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On Thu, 28 Sep 1995, Bill Hunt wrote:
> >>BTW, I think the largest meat-eating dino shouldn't have a name that is
> >>too hard to pronounce/remember, especially for 6-year olds who need to
> >>know this bit of trivia. I would have named it Giganotosaurus rex, which
> >>could then be shortened to G-rex :-)
> >Giga-noto-saurus. Giant southern reptile. For anyone who knows a smidge of
> >mammal evolution, the "noto" is a VERY common word element in South American
> >taxonomic names.
> Most Dinosaurs are known by their scientific names, and most 6 year olds
> know the names of their Dinosaurs. Don't underestimate the ability of a 6
> year old to remember the name of the biggest, baddest meat eating dinosaur
> ever found! Except for "duckbill" I can't think of any "common" names for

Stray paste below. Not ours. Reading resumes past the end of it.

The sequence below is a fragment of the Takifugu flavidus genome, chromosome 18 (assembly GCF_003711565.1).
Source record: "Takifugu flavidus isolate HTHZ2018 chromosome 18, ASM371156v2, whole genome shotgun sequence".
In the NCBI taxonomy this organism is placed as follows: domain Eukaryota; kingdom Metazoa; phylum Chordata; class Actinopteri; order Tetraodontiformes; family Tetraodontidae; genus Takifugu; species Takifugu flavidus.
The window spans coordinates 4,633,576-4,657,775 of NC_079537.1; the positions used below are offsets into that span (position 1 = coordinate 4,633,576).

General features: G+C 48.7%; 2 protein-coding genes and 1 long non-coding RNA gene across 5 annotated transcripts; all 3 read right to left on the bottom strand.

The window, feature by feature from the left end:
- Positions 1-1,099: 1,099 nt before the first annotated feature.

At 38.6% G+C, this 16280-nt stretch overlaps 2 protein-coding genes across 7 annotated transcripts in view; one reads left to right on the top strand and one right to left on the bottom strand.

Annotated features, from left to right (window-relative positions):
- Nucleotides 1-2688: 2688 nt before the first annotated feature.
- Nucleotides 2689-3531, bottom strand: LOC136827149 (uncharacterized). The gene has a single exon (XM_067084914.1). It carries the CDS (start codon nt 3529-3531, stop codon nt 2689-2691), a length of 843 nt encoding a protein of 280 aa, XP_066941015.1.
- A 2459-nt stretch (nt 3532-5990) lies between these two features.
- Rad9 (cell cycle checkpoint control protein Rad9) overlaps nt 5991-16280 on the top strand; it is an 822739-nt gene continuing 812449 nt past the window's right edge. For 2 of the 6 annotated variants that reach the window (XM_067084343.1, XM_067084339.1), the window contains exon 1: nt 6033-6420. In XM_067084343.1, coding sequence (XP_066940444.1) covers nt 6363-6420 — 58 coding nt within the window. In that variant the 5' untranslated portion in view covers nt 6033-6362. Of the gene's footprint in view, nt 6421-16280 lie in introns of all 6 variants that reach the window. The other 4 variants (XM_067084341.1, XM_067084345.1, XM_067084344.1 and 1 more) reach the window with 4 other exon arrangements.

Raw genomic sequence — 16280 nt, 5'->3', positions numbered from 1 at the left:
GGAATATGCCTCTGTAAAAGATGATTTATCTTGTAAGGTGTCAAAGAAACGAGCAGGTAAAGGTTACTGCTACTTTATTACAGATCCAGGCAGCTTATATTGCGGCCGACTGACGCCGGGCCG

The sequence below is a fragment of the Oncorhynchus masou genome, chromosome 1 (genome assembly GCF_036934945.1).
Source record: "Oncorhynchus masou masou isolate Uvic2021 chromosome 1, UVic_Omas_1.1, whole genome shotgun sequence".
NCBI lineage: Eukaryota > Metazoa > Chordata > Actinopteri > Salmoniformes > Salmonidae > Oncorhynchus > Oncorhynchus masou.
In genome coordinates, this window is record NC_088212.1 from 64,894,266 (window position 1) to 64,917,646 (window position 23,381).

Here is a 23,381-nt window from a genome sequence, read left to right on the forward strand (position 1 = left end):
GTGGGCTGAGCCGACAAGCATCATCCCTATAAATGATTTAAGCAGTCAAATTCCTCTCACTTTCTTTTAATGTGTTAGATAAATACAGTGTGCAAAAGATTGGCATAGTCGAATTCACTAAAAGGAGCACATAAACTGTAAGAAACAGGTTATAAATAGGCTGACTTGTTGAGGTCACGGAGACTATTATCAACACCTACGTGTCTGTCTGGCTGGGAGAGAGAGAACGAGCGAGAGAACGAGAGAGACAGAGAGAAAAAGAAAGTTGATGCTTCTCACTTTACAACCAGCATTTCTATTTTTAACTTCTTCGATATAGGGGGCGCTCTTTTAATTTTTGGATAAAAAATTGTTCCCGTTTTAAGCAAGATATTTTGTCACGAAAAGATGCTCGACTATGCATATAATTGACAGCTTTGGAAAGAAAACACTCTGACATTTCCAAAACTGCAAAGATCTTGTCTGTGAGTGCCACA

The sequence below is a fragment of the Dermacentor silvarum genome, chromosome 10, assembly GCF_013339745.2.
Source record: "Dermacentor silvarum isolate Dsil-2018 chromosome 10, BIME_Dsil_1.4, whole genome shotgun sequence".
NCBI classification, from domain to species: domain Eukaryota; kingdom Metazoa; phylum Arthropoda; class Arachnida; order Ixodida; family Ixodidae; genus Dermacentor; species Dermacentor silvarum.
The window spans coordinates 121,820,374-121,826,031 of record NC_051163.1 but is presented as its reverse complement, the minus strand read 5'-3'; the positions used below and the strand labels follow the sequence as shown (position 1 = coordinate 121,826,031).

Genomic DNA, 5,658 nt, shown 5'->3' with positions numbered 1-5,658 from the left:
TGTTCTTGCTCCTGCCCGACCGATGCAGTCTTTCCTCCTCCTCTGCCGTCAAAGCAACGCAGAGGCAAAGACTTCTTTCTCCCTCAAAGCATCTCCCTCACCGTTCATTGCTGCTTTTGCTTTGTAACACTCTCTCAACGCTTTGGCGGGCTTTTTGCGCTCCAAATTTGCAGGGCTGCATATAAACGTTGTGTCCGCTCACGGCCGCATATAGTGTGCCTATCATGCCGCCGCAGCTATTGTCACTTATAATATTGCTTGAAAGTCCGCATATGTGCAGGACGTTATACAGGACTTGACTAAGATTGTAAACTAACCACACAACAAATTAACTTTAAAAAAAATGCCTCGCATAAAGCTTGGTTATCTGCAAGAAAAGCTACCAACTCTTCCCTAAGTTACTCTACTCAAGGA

> dinosaurs. In this country we have puma, couger, mountain lion, panther,
> and some others I can't remember right now, and it's all the same animal;
> > Felis concolor <.
How about "raptor" <---(popularized by the movie "Jurassic Park" and heavily
used right now when refering to any member of the Dromaeosauridae?
> In a perfect world this precocious interest in Dinosaurs presents an ideal
> opportunity to educate children about science, and how it works. Using
> Dinosaurs as a sort of template one could teach real science, beginning
> with scientific nomenclature right off, cause the kids are already using
> it. And within the framework of Dinosaurs one could teach biology,
> ecology, geology, math and statistics, and (God forbid) evolution.
> Interest remains high because the kids think they are learning about
> Dinosaurs. - Sigh - A perfect world.